NEHA March 2024 Journal of Environmental Health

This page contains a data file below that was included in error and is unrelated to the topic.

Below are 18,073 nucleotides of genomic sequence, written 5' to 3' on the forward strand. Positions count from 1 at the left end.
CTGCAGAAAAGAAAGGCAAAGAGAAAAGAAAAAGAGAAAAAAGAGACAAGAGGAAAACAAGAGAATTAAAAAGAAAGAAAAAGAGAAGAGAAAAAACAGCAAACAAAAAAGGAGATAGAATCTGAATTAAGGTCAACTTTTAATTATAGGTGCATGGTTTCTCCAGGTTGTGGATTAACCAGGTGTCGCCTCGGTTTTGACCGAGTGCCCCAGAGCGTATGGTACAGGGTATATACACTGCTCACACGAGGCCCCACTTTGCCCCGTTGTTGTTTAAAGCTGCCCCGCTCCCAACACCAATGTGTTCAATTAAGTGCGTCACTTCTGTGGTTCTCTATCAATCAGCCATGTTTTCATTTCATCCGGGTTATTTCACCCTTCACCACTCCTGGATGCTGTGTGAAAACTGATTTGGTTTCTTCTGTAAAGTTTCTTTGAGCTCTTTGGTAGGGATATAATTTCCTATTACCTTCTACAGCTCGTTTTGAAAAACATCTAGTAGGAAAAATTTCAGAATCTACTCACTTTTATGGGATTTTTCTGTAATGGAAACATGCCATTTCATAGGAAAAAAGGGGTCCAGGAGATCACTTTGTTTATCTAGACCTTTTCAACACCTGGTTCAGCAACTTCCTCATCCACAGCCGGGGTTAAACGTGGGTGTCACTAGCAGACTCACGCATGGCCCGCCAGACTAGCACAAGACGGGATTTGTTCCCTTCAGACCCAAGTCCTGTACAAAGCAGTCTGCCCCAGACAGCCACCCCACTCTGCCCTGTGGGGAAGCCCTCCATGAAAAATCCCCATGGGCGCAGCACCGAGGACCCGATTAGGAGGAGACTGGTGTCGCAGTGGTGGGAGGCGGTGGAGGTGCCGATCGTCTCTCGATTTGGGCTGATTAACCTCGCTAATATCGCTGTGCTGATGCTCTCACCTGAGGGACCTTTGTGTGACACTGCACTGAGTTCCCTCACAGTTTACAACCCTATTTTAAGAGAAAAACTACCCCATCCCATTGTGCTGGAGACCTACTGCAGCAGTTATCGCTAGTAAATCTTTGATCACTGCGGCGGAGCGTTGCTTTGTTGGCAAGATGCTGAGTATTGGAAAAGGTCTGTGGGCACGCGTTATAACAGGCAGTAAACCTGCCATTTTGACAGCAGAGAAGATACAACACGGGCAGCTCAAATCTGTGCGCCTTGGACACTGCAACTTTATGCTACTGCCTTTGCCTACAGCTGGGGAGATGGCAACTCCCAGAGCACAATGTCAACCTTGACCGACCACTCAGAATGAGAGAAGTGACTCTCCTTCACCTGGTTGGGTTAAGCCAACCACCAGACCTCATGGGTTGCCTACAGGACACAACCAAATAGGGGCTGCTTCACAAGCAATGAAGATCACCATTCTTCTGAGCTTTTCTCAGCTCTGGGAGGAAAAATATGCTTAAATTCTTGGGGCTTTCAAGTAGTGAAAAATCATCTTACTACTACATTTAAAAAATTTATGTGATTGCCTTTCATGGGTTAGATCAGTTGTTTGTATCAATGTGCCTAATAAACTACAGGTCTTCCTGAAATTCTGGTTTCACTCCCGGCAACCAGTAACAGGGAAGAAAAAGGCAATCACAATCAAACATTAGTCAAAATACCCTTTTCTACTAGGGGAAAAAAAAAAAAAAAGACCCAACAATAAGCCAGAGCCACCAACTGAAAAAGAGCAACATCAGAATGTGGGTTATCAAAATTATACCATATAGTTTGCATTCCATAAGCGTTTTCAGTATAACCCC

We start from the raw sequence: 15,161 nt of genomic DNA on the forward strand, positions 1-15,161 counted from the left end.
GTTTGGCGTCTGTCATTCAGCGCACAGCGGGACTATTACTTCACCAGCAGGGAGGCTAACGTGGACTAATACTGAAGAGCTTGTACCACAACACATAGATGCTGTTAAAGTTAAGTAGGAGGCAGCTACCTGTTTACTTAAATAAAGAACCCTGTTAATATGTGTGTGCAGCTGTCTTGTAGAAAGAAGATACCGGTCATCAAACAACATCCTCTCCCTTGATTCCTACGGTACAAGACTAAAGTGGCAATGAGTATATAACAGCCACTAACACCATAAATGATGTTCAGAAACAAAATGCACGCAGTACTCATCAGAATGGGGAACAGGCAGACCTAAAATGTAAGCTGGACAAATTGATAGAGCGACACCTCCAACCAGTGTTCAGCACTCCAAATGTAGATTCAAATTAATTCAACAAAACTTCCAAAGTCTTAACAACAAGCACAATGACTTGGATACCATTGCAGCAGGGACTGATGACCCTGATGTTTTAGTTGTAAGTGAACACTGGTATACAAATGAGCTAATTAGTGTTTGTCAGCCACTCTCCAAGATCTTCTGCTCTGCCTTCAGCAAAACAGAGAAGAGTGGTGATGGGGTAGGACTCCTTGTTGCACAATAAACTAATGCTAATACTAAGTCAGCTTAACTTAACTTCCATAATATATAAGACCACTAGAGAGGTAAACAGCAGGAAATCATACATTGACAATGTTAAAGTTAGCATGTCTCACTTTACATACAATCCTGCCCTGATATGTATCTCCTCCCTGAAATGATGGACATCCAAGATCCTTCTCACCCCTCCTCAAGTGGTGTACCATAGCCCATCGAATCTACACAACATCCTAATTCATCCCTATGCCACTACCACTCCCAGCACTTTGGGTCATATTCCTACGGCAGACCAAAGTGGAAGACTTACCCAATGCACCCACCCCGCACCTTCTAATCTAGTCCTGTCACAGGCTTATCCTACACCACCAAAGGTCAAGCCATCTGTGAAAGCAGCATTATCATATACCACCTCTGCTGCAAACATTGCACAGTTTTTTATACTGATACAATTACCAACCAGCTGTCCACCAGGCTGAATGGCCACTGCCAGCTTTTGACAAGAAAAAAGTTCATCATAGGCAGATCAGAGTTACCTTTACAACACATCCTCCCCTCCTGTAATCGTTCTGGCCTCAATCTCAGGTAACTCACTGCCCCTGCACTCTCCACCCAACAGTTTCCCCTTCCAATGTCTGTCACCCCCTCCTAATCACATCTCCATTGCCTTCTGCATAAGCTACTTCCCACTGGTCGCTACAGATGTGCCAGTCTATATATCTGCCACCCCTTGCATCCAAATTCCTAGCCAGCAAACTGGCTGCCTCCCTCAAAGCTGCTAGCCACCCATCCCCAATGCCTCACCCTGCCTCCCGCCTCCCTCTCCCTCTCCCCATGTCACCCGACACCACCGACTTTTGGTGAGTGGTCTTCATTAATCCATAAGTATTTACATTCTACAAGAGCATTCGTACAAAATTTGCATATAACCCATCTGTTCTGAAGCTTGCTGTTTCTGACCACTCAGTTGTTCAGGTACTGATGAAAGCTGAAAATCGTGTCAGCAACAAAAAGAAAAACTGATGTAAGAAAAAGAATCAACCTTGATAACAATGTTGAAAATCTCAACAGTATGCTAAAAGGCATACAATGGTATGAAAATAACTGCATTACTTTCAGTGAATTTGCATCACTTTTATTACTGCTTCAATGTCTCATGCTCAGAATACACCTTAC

engage in mitigation and adaptation strate- gies. Media attention and communications from thought leaders in the community also influence perceptions of harm. With regard to climate change, however, media coverage aŽects individuals diŽerently based on their political views and the trust placed in the source of information (Marlon et al., 2022). The development and adoption of inno- vative solutions for climate change mitiga- tion and adaptation are also aŽected by the community’s perception of climate change and willingness to act (Marlon et al., 2022). Climate change mitigation and adaptation requires a multisectoral and multidisci- plinary approach that involves individuals, communities, governments, international organizations, and the research community. Despite the development of innovative cli- mate change solutions, adoption has been slow. While these policies have been dicult to enact due to the lack of uniform support across the U.S., bills that incentivize investing in clean energy and mitigating the impact of climate change—such as the Inflation Reduc- tion Act and the Bipartisan Infrastructure Law—have been passed recently (Bertrand, 2022; Carmack et al., 2022). Per its mission to support the environ- mental public health workforce, NEHA has prioritized highlighting climate change miti- gation and adaptation strategies and support- ing state, tribal, local, and territorial (STLT) health departments to develop and imple- ment community climate solutions. NEHA’s membership comprises more than 7,000 environmental public health professionals, many of whom are within STLT agencies. NEHA and ecoAmerica have partnered to build leadership on climate solutions and institutionalize climate action as a health imperative through engaging all leadership, members, and partners within the NEHA community. As part of this partnership, NEHA and ecoAmerica’s Climate for Health program collected data on climate change awareness, attitudes, and behaviors from NEHA mem- bers and the U.S. public as part of the Ameri- can Climate Metrics Survey (ACMS). This survey explores the perceptions of climate change and its eŽects. This article examines certain trends in the ACMS results over the period of 4 years and provides recommenda- tions on how NEHA can provide support to the environmental public health workforce